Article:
Harsh Sunlight Portrait Photography: 4 Tips

When offered a choice to set up a photo shoot, you’ll most likely schedule it in the early morning or around sunset. The soft light flatters the subject and surroundings and makes your work a lot easier. But what if you need to take first look photos at high noon? As a professional, you need to be ready to shoot in any conditions. Wedding photographer Vanessa Joy with Adorama shares four tips for taking pictures in harsh sunlight:

1. Use a Reflector Diffuser

Take the diffuser out of the reflector and have your assistant hold it over the subject’s head. Tilt it slowly and you’ll notice that it gives a look similar to that of clamshell lighting. The diffuser prevents direct sunlight from striking your subject and instead molds it into beautiful, soft, and flattering light.

using a diffusor in harsh sunlight

portrait with diffusor in harsh sunlight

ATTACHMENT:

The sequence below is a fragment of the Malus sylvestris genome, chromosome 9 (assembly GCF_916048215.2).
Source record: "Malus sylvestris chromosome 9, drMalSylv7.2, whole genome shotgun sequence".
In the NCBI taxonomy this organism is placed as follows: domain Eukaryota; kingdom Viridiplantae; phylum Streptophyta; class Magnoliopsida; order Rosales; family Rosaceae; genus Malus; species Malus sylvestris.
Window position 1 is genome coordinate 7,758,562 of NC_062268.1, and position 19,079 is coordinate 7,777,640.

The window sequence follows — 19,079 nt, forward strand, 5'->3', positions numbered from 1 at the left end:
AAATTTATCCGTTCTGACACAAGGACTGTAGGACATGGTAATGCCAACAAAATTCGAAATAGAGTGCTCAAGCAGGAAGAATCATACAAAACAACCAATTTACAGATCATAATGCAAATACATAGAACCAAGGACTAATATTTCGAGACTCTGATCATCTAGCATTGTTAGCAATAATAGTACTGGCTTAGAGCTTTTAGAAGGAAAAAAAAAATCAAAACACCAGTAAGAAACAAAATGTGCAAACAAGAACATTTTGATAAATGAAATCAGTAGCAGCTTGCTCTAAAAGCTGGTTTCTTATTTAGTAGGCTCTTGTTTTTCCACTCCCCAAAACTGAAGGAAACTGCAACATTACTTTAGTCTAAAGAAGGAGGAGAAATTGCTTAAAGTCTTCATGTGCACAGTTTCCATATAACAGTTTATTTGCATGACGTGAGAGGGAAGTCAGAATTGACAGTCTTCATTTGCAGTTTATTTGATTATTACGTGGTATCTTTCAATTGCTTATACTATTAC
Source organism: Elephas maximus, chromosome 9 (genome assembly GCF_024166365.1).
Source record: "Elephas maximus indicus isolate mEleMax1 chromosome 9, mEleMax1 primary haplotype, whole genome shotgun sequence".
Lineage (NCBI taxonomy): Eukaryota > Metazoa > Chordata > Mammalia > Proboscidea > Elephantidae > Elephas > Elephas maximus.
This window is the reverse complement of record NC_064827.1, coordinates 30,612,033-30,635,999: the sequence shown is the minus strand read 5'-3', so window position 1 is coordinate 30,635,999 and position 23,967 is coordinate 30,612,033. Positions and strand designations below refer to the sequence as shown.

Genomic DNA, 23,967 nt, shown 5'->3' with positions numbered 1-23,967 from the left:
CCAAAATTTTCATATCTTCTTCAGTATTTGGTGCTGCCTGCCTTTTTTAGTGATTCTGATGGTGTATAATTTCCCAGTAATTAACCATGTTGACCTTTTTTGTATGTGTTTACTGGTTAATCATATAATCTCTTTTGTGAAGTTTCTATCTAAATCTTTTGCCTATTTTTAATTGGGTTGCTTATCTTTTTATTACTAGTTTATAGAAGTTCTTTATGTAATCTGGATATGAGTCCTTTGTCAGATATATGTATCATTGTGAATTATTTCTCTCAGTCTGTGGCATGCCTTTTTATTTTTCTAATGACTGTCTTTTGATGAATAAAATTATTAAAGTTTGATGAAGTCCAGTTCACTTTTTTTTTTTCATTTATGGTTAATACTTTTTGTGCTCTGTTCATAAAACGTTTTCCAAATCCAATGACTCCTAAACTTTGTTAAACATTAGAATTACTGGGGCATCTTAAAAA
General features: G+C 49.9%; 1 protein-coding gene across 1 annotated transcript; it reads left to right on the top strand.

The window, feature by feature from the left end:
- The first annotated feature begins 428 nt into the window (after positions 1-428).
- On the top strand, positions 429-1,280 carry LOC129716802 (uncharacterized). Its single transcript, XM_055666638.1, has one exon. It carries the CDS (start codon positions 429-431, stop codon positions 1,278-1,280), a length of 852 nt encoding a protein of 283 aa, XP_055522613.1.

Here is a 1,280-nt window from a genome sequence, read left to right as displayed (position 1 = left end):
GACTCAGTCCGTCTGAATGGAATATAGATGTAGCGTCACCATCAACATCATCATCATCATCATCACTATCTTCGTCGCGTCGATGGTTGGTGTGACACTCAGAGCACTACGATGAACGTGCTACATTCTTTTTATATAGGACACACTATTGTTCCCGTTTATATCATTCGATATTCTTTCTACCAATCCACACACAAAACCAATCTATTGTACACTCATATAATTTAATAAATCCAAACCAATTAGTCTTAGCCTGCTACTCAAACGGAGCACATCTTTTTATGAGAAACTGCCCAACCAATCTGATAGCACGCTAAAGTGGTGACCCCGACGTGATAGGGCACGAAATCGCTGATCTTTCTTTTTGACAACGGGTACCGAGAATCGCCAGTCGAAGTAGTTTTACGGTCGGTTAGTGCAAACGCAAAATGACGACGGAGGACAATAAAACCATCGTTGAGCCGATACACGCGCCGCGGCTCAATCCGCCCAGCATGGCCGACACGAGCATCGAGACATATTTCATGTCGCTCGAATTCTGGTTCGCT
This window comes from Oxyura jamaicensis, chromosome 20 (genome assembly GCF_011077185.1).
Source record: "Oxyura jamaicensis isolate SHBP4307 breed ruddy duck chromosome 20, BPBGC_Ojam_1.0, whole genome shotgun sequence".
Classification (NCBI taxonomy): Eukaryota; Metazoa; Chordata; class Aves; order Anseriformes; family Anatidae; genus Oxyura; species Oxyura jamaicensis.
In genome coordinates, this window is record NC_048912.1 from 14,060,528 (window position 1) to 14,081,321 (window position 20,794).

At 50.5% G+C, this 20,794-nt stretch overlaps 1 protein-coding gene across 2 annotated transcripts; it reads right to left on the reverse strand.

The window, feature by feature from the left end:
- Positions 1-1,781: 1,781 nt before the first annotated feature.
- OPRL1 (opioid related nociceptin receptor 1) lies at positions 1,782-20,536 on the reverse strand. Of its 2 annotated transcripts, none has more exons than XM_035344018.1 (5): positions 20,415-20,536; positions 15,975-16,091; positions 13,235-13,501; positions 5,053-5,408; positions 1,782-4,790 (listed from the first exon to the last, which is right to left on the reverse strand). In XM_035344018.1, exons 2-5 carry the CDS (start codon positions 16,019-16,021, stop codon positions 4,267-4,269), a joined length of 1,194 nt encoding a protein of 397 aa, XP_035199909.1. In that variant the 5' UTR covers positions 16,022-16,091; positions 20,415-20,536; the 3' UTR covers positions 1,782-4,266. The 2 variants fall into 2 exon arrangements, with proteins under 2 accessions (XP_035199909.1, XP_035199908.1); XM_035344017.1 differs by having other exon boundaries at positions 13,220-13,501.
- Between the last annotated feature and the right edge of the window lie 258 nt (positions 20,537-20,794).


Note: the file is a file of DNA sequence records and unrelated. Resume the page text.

2. Find Some Shade

Look for a place behind a house, wall, or tree and have your subject stand in the shade. Then, using a reflector, fill in the shadows on the subject. Be careful that the reflector doesn’t create hot spots on your subject.

photographing in shade during harsh sunlight

portrait in shade using reflector

3. Go High Contrast

Make the most of what you’re presented with. Instead of loathing the harsh sunlight and avoiding it, try to take a high contrast image. You can later turn it into black and white for a dramatic effect.

high contrast image during harsh sunlight

4. Use Off-Camera Flash

“It’s almost like hiding in shade and using reflector, but instead you don’t have to hide.”

Position your subject with the sun at their back and then fill in the shadows with off-camera flash. Be sure to set the power and use modifiers depending on the sun’s brightness. One trick is to set the exposure for the background and then set the flash to auto (TTL) mode.

overpowering the sun with flash

portrait taken with flash in sunlight

“This is especially useful if you have to photograph large groups of people, and there’s not enough shade to get them all to hide in.”

With these four easy-to-follow tips, you’ll never have to worry about taking photos in the harsh sun again!

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